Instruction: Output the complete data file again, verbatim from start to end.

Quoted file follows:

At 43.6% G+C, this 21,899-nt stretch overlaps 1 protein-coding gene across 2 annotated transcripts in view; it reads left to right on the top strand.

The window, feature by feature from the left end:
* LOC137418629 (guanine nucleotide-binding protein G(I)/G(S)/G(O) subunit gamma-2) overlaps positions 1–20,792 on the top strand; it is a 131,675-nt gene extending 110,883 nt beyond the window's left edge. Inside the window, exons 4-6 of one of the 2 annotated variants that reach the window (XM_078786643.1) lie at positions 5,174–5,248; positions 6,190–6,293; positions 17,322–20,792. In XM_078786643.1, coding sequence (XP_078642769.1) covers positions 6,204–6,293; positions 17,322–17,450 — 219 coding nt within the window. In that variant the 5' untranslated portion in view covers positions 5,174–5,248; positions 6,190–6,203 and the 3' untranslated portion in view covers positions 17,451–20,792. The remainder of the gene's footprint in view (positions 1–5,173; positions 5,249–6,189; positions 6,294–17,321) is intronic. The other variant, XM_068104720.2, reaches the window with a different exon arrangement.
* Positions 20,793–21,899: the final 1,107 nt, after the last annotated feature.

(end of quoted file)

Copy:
At 43.6% G+C, this 21,899-nt stretch overlaps 1 protein-coding gene across 2 annotated transcripts in view; it reads left to right on the top strand.

The window, feature by feature from the left end:
* LOC137418629 (guanine nucleotide-binding protein G(I)/G(S)/G(O) subunit gamma-2) overlaps positions 1–20,792 on the top strand; it is a 131,675-nt gene extending 110,883 nt beyond the window's left edge. Inside the window, exons 4-6 of one of the 2 annotated variants that reach the window (XM_078786643.1) lie at positions 5,174–5,248; positions 6,190–6,293; positions 17,322–20,792. In XM_078786643.1, coding sequence (XP_078642769.1) covers positions 6,204–6,293; positions 17,322–17,450 — 219 coding nt within the window. In that variant the 5' untranslated portion in view covers positions 5,174–5,248; positions 6,190–6,203 and the 3' untranslated portion in view covers positions 17,451–20,792. The remainder of the gene's footprint in view (positions 1–5,173; positions 5,249–6,189; positions 6,294–17,321) is intronic. The other variant, XM_068104720.2, reaches the window with a different exon arrangement.
* Positions 20,793–21,899: the final 1,107 nt, after the last annotated feature.